Sunday, June 25, 2006

The "Progressives"

The current designation of our friends on the left as "progressives" appears to have emerged as a result of the falling out of favor of the terms "liberal" and "Marxist". The evolution of euphemisms never ceases to amaze ΛΕΟΝΙΔΑΣ in these days where political correctness and the neglect of the study of history in the government "schools" has literaly resulted in an Orwellian inversion of definitions. These days the "progressives' " complain of the loss of a mythical former idylic human existance.

Yet this complaint is inspired as well by communist ideology. Throughout the twentieth century, Marxian cultural criticism exploited the sort of Romantic dissatisfactions with modernity expressed as early as 1802 in the Preface to Wordsworth’s Lyrical Ballads. No matter that the next two centuries saw remarkable improvements in material existence wrought by capitalism and science, and saw individual freedom extended to millions by liberal democracy, these modern cultural critics exaggerated and dramatized the social costs of such benefits. They contrasted life in industrialized capitalist societies with a mythic golden age of pre-capitalist communal life in which the “alienation” fostered by capitalism didn’t exist and the individual was nurtured in a warm collective cocoon. Indeed, according to Marx and his followers, this communal paradise also lies at the end of history: once private property is abolished, capitalism and the state have withered away, and people are once again united into an organic, mutually supportive whole, the needs and desires of the individual will be identical with those of the community.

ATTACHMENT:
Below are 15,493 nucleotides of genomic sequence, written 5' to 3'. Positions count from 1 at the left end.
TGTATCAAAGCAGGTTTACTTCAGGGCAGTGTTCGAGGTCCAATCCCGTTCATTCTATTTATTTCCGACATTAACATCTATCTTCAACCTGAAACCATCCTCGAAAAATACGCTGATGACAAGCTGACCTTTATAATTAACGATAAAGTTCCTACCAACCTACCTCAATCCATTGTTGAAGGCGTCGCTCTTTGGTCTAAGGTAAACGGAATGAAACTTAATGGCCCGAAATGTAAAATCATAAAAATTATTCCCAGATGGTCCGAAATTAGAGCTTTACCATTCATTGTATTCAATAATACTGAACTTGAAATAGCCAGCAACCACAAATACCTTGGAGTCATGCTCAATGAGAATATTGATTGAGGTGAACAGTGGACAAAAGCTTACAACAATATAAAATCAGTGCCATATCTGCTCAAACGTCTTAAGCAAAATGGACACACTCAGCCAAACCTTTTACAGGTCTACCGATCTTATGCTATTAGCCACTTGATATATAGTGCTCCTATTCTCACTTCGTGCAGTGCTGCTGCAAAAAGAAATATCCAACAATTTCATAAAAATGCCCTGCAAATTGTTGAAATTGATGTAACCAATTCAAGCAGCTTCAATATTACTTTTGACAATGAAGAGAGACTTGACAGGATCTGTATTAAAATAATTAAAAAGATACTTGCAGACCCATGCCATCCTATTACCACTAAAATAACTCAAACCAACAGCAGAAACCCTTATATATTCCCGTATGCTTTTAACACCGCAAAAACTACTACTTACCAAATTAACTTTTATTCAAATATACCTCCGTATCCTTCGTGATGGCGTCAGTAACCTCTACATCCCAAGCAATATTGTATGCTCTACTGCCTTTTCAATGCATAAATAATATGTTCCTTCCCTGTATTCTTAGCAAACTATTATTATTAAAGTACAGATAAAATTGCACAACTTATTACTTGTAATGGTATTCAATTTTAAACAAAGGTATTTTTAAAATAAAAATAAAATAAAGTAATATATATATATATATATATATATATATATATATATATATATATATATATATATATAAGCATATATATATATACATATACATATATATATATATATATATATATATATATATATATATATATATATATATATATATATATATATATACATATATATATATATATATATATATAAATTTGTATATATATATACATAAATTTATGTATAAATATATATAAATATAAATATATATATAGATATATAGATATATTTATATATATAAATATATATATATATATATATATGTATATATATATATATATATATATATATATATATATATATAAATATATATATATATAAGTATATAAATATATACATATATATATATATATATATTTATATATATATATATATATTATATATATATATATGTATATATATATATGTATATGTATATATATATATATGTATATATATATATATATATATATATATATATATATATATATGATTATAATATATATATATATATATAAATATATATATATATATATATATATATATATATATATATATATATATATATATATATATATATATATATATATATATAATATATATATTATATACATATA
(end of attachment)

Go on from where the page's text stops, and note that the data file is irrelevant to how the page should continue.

In their zeal to strain out the gnat of individualism’s flaws, the idealizers of lost community swallow any number of communitarian camels. They forget the deadening conformity and petty tyranny that frequently characterize so-called “organic” communities, typically based on castes and classes that subordinate individuals to the group.

They wish to tame the energies of individual freedom in order to fit people into some larger vision of communal good, some utopia of perfect equality and justice, always to be challenged by the quirky, unique individual.

Hence the ideology of “communitarianism,” which gains traction by obsessing over the trade-offs and costs that necessarily follow when each person possesses his own freedom and autonomy. Yet these costs are more than outweighed by the benefits resulting from freeing the imaginations and minds of millions from the stultifying shackles of group norms and herd mentalities.

And whatever these costs, they are as nothing compared to the mountains of corpses created by the collectivist ideologies that dissolve the individual and personal responsibility in the aims and needs of the community.


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